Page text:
Check That Debt

Check That Debt

One of the major reasons people cannot unprotected to greater financial freedom is that they have excessive amounts of short-term debt. This debt is incurred from credit cards, student loans, car payments, and personal loans, among other things. This guide presents several ways to get a better grip on debt that has gotten out of control.

• Get interest rate reductions. Ask every creditor to whom you have paid your bill in a timely fact to reduce your interest rate. If a few of them agree to do so, you will be able to pay off the balances on those loans and cards sooner. You may also have more money to apply to paying off other accounts with the money you save from your lower interest rates.

• If you get the interest rate on one or more of your credit cards reduced, move balances from credit cards with higher interest rates to the card(s) with the lower rate. Check to see if the card(s) with lower rates has any balance move fees associated with it. If so, is the spread between the cards with higher rates and the one(s) with lower rates nevertheless better when you factor in the move fees? If the difference favors doing the move, get it done.

• Get a consolidation loan. If your credit is above average and none of your creditors are willing to reduce your interest rates, consider getting a consolidation loan. These loans often have rates that are considerably lower than credit card rates and often cost less than paying each creditor separately would. observe, however, that your particular situation may require collateral, such as your home, to obtain a consolidation loan. Not all lenders require collateral. So, it pays to shop around if you think your credit and financial picture are good enough to earn the loan without collateral.

• Tighten up your spending. Take lunch to work instead of eating out each day. Cut your cappuccino splurges back from five days a week to three days to zero. How many channels do you really need? Reduce your cable TV package. Use the money you save to pay down your debts. Your thriving financial freedom will love you for it.

• This next one might seem to be out in left field, but it really will work. Do you have a qualified retirement plan? Does your employer offer a matching contribution? Do you contribute more to your account than the amount your employer matches? Then, it may be time to suspend contributing above the match for a moment. If your employer will only match your contributions up to three percent of your salary, then, do not contribute more than three percent of your salary.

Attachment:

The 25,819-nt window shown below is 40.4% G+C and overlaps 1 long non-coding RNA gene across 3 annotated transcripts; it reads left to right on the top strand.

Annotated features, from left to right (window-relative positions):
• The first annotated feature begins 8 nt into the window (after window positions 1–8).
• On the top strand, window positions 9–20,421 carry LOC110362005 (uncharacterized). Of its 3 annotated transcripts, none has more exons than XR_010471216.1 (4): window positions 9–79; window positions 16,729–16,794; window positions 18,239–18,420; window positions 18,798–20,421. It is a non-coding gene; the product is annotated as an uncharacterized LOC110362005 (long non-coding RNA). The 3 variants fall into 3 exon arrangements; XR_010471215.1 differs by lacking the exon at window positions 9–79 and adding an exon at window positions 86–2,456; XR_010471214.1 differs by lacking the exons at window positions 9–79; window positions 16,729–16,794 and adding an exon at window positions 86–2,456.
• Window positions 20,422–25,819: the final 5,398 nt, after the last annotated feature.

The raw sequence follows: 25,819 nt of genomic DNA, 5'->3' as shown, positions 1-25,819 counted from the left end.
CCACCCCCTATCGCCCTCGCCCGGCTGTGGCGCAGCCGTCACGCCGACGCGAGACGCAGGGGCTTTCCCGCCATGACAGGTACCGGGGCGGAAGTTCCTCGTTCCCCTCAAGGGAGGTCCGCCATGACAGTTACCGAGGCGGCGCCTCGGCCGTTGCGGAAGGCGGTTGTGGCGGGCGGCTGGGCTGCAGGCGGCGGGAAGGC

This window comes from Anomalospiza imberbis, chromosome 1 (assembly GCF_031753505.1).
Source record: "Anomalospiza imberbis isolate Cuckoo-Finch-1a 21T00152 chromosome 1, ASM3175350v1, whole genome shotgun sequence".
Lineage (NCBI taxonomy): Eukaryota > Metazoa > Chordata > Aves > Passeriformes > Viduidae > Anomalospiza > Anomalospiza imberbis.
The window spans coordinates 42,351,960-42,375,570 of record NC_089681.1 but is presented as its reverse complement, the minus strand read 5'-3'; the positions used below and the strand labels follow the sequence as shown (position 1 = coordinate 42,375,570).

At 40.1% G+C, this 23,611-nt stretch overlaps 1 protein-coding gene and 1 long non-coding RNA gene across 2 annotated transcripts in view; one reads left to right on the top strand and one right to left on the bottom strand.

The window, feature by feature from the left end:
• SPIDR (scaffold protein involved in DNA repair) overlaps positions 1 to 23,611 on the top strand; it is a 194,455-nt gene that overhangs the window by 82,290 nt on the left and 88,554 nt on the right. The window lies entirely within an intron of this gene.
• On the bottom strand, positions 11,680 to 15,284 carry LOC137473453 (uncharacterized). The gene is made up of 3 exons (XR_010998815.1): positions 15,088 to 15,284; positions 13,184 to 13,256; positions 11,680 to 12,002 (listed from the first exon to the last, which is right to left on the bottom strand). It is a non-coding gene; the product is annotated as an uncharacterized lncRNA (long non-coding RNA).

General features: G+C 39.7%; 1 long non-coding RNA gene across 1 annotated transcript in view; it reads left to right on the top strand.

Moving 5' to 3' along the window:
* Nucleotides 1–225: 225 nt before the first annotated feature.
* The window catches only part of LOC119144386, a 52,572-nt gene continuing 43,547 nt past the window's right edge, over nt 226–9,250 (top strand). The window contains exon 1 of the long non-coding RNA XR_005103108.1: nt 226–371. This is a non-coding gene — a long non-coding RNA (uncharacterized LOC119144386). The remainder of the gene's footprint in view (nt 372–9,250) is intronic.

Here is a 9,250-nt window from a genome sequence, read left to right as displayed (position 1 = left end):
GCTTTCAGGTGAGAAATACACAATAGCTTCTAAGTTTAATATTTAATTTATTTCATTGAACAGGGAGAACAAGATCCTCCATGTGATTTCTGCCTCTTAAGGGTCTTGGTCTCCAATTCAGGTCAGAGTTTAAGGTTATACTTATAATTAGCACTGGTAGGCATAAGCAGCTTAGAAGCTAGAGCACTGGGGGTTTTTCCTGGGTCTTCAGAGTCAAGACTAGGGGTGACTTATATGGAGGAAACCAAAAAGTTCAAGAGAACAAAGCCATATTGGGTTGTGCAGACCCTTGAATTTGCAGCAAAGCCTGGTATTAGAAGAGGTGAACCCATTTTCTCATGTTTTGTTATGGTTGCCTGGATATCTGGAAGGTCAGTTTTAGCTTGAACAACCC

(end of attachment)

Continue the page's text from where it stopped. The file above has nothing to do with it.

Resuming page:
Use the additional cash to pay down your short-term debt. Here’s why: You will likely never see gains in your retirement account that will come close to what you are paying in interest on your short-term debt, especially if much of it is on credit cards.

Let’s take a closer look. Let’s say your investment portfolio averages a substantial 11 percent gain year in, year out. That would be an exceptional situation, but let’s say it happens. Let’s also say that your average credit card rate is 13.99 percent. By using in any case additional money you are socking away in your retirement account to pay down your credit card debt, you are essentially paying yourself an additional 2.99 percent yearly on that debt. So, pay down it down. Then, if you want to restore your retirement contributions to their original levels, feel free. There may be better places to invest that additional cash, but that’s for a later discussion. You will have done a great job just freeing yourself from those short-term debt handcuffs!

Excessive short-term debt can become a serious financial burden if left unchecked. Finding a place to start dealing with it can be difficult in the midst of everyday life. There are more ways to reduce debt than are examined in this article, but using any of the ones listed is a step in the right direction- toward greater financial freedom.

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